The American Red Cross has enjoyed a positive public image as a ready help whenever disaster occurs. Its image was tarnished a bit, however, in the wake of 9/11, when it became known that the charity had other plans for a large part of the hundreds of millions of dollars it accepted to aid the survivors and victims' families.
The Red Cross made no secret of a long-standing policy to use a portion of the money received for purposes other than the immediate disaster for example, saving some for use in future disasters. In this instance, however, many donors easily assumed their dollars would go to people directly affected by the attacks. Many were justifiably incensed.
The ensuing outcry led to calls from Congress and state attorneys general for investigations into how the Red Cross uses the money it raises. Concern centers on whether the charity's appeals might be misleading.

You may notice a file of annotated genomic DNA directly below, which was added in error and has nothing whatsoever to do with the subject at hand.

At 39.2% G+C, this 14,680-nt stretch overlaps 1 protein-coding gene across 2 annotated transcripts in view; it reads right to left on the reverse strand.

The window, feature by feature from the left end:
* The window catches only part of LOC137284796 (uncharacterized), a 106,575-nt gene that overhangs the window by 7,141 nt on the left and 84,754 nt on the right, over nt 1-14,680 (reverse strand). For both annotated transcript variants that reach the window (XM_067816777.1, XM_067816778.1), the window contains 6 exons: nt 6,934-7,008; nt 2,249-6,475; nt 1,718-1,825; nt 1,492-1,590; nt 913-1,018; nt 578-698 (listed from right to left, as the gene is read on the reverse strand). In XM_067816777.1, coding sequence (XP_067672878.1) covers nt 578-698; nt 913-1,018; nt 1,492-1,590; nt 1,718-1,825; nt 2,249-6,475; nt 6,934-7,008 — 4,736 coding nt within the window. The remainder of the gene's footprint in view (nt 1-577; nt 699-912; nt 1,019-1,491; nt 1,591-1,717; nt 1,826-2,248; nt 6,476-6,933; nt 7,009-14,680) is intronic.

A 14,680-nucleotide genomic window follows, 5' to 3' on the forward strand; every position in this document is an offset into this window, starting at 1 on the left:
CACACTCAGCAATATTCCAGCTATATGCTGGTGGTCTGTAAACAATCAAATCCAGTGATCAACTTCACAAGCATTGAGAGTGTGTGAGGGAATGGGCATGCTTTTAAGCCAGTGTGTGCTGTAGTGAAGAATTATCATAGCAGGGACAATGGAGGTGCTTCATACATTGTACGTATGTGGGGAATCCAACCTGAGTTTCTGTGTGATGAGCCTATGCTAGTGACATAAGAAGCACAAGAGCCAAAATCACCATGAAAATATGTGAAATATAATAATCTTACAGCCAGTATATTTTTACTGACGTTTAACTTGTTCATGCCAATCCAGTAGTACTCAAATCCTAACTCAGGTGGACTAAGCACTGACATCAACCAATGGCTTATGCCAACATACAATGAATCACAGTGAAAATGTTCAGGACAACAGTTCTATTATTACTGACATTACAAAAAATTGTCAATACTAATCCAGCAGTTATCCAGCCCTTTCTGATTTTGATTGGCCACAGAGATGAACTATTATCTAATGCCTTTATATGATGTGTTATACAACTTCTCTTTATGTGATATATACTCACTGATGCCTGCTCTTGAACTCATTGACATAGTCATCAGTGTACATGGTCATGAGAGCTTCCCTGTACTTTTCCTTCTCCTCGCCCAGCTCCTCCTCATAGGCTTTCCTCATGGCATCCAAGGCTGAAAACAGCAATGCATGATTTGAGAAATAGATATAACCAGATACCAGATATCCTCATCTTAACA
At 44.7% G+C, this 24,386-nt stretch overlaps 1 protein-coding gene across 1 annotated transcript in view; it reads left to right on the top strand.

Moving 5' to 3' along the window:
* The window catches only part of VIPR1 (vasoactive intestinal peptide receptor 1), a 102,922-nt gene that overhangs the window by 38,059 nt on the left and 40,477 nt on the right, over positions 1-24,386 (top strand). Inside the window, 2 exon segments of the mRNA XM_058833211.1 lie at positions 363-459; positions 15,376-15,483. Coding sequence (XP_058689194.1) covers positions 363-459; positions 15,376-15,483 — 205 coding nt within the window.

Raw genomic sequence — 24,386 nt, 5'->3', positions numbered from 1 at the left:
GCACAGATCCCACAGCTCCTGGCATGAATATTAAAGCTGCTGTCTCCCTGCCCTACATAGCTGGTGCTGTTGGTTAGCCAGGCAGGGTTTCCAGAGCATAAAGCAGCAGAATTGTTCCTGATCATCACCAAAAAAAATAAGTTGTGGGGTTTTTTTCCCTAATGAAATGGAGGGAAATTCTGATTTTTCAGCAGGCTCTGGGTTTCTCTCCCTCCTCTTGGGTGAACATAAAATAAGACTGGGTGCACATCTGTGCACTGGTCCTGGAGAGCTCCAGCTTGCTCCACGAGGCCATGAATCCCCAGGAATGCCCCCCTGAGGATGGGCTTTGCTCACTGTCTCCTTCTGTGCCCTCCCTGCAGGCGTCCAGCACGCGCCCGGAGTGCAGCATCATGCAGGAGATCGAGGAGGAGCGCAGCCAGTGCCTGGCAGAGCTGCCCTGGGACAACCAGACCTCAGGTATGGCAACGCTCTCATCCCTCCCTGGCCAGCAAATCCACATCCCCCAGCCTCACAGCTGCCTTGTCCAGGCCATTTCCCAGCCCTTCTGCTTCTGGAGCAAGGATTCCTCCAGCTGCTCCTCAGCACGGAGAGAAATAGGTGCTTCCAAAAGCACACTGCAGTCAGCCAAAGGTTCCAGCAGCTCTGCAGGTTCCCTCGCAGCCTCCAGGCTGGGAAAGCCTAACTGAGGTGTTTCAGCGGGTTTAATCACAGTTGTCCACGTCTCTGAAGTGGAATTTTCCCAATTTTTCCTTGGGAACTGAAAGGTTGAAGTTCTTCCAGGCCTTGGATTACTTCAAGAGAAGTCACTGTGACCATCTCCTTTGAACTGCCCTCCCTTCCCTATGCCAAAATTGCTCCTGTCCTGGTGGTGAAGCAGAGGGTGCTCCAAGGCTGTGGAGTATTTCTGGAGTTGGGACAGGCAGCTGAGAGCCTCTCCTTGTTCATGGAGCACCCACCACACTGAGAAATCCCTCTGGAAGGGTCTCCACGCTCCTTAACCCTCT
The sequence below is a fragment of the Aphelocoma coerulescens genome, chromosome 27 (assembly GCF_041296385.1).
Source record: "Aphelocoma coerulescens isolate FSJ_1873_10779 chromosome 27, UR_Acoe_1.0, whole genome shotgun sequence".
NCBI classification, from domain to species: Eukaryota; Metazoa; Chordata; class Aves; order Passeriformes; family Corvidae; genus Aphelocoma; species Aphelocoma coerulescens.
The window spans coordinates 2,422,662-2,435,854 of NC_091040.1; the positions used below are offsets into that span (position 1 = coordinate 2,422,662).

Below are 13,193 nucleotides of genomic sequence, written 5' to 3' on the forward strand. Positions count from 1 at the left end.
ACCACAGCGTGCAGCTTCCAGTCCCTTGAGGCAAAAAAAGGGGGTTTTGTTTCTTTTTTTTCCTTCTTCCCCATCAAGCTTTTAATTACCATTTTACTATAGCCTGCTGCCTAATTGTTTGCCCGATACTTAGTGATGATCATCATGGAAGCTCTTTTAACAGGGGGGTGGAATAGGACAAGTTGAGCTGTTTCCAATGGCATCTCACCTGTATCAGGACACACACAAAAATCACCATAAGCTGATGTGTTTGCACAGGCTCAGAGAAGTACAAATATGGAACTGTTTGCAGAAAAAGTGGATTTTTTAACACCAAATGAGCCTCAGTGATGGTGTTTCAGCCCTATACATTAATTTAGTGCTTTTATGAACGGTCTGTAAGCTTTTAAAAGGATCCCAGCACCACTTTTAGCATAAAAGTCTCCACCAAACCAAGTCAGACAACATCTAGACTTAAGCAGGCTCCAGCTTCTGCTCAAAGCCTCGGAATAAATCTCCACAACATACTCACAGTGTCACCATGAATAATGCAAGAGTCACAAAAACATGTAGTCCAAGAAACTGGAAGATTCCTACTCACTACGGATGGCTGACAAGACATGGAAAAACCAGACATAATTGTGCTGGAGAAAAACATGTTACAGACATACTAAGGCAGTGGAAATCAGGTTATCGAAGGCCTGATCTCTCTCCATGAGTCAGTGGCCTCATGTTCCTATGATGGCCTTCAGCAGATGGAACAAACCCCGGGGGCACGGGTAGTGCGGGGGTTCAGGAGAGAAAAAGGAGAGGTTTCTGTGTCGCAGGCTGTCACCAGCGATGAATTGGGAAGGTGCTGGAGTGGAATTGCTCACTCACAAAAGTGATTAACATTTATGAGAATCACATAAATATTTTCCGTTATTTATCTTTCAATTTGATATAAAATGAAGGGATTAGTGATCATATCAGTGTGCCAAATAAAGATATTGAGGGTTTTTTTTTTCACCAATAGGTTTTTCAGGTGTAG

To its credit, the Red Cross responded constructively. It pledged to use 9/11 money solely to aid survivors and families directly affected by that tragedy. So far, $570.4 million out of $967 million has been distributed.
Now it has announced it will alter the way it asks for donations. Wording will be changed to make it clearer that money may be used for a range of needs other than for a particular disaster. Red Cross officials also said they will be sure to confirm a donor's intent when sending out receipts for gifts. And it will announce when it has enough funds for a particular disaster.
The Red Cross may still have more owning up to do. Though it's specially chartered under federal law, the charity's financial records get only a cursory review from the government. Critics in Congress are determined to change that. The outcome of all this should be greater public trust in a nonprofit organization that does considerable good.